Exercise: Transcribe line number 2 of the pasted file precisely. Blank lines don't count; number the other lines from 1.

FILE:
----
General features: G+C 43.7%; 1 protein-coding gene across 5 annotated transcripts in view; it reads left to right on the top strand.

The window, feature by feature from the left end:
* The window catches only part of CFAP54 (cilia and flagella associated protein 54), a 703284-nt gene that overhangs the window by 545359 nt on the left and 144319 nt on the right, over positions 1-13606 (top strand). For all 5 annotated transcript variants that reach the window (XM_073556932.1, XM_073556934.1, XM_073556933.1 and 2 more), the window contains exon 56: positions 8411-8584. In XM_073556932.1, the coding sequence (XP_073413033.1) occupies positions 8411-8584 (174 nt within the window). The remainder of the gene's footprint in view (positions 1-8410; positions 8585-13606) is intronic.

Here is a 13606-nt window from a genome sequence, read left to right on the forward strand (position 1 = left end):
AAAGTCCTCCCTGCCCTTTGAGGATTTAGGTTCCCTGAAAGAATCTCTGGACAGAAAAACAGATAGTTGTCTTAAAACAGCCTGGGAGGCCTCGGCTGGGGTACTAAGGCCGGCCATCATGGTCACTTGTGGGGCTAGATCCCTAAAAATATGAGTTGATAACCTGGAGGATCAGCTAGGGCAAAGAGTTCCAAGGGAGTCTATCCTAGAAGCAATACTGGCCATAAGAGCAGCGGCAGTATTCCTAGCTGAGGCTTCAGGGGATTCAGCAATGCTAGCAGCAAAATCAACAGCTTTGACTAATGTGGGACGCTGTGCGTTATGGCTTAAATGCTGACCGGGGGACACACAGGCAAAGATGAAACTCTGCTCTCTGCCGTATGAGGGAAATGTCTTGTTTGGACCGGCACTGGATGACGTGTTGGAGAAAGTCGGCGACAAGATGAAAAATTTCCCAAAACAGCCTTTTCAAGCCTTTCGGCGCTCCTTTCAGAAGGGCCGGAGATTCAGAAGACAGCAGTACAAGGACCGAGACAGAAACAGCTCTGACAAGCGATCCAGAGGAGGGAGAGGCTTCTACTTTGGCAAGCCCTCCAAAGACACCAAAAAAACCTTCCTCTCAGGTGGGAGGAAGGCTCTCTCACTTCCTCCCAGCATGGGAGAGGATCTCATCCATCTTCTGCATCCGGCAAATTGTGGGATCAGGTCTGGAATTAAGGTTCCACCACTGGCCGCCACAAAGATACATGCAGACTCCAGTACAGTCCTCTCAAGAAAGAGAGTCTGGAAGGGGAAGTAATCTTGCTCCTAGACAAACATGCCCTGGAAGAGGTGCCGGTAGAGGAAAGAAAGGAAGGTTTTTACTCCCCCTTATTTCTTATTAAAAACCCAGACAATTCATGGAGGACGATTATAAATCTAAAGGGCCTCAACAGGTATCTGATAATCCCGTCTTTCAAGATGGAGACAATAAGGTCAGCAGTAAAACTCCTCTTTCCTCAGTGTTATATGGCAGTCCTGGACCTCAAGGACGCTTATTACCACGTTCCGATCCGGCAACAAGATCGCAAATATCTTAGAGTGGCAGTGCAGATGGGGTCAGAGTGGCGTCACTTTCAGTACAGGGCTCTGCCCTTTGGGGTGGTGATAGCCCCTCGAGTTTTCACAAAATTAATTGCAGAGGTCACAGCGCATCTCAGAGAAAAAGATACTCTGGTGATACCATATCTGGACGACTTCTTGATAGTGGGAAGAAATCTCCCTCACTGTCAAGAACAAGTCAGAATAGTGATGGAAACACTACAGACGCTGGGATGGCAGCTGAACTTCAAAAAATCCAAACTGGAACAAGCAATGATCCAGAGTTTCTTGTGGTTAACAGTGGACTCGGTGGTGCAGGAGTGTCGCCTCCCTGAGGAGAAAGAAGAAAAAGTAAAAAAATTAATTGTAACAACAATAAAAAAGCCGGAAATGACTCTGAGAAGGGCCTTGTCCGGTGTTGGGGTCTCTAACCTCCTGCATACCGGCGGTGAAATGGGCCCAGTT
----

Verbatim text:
The window, feature by feature from the left end: